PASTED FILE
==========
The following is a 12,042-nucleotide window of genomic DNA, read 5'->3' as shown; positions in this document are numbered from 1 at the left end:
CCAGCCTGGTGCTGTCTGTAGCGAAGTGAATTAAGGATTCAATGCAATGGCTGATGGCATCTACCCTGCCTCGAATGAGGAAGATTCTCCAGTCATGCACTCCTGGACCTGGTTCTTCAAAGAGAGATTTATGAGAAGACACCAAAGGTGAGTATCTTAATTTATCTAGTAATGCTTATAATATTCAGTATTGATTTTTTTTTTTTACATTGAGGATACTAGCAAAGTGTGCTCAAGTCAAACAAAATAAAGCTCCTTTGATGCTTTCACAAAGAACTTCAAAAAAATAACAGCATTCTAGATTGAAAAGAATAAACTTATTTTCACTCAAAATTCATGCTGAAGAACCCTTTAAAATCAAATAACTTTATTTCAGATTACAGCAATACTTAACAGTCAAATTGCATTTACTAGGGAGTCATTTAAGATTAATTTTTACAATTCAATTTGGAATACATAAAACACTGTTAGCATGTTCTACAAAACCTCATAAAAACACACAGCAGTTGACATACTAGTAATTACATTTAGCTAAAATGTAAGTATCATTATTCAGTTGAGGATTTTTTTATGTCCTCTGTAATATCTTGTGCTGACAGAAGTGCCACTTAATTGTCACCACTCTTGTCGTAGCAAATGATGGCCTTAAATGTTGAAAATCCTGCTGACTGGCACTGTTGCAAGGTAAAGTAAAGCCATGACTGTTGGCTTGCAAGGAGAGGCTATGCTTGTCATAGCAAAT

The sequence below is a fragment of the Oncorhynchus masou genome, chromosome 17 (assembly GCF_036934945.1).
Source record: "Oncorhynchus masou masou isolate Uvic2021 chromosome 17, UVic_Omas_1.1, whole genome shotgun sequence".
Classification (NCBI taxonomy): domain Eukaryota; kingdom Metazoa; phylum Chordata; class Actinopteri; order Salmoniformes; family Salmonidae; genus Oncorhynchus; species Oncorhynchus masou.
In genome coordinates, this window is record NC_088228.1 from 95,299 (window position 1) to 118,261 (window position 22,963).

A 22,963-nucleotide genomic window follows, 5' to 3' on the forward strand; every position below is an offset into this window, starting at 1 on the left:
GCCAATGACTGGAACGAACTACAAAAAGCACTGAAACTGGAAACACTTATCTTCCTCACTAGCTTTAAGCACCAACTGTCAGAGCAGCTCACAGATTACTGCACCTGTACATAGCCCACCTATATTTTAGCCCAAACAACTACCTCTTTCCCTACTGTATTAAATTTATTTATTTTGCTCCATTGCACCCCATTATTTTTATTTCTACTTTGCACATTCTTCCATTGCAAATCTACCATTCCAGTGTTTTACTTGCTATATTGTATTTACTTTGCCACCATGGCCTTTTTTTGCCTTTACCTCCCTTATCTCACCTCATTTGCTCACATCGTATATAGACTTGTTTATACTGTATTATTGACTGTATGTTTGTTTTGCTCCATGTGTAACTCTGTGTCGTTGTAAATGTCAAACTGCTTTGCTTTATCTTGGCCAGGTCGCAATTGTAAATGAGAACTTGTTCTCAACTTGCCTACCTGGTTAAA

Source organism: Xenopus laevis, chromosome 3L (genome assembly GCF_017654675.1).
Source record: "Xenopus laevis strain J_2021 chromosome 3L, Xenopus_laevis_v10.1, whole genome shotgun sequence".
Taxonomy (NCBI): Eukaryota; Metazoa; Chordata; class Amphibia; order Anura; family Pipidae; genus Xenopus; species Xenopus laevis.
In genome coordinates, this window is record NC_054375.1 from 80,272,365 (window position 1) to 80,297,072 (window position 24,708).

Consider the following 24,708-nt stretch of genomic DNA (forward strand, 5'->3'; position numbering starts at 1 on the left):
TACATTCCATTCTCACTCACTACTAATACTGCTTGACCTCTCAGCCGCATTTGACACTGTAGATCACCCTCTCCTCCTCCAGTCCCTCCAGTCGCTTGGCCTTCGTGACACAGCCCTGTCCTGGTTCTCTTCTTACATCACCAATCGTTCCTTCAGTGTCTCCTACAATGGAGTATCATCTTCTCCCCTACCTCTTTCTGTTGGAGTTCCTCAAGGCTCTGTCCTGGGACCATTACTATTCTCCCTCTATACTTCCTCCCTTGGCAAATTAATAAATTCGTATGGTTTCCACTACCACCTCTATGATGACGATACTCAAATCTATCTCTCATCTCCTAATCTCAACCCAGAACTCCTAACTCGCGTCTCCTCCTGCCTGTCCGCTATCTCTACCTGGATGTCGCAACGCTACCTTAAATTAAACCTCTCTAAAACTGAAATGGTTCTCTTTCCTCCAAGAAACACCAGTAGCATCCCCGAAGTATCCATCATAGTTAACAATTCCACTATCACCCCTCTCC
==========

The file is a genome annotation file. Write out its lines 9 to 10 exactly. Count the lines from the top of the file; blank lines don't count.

Source organism: Xenopus laevis, chromosome 3L (genome assembly GCF_017654675.1).
Source record: "Xenopus laevis strain J_2021 chromosome 3L, Xenopus_laevis_v10.1, whole genome shotgun sequence".